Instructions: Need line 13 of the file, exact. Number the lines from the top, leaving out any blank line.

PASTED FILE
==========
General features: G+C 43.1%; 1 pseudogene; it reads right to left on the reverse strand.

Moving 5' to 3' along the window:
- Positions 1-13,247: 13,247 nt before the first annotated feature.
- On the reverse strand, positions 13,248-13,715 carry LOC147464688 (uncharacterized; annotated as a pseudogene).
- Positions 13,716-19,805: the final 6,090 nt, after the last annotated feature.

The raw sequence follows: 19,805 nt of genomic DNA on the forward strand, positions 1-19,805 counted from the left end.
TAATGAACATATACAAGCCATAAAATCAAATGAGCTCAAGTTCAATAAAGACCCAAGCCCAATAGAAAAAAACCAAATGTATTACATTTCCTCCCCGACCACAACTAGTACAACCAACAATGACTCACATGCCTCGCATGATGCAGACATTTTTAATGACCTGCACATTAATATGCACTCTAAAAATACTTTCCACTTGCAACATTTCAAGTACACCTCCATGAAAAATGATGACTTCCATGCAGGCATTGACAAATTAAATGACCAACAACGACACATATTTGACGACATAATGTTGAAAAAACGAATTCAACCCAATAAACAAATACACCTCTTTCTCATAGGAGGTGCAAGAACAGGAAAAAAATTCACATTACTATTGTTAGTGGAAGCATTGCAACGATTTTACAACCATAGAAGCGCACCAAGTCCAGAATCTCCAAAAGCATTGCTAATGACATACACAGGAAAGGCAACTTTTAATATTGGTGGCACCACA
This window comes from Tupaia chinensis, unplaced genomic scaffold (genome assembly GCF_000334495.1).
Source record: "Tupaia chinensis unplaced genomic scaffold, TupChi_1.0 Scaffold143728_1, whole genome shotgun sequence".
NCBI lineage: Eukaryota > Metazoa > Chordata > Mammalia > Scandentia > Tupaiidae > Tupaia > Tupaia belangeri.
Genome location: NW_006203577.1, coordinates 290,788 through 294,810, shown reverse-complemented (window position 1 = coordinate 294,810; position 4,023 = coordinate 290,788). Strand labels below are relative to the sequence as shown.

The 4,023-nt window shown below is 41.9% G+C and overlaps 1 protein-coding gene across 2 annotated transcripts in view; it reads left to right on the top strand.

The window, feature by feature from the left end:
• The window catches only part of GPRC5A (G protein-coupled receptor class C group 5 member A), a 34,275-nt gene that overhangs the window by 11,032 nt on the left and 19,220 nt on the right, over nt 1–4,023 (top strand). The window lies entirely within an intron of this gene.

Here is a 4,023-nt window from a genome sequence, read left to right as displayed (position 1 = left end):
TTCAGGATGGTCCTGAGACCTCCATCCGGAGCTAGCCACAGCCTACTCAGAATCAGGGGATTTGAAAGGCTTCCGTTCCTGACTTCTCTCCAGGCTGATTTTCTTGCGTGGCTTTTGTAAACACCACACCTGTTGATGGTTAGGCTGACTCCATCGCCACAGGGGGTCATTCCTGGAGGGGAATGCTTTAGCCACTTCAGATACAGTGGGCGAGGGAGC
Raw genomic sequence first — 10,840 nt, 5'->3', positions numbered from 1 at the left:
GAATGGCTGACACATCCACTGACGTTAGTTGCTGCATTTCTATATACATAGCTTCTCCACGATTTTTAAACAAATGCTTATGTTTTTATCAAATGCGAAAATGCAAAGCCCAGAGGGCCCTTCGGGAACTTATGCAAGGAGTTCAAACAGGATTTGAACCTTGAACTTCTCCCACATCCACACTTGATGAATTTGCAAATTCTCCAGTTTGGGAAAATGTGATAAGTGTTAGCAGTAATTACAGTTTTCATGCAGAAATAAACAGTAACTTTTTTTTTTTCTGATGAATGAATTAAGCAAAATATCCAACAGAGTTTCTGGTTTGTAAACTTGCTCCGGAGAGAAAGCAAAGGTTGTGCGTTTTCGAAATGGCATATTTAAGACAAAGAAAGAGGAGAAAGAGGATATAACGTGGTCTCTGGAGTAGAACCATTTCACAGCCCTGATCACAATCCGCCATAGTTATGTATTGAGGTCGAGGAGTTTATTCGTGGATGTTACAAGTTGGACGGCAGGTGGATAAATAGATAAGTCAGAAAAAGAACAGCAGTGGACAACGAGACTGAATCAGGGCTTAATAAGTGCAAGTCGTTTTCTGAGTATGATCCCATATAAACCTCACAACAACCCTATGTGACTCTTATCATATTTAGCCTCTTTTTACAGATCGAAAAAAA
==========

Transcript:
The window, feature by feature from the left end: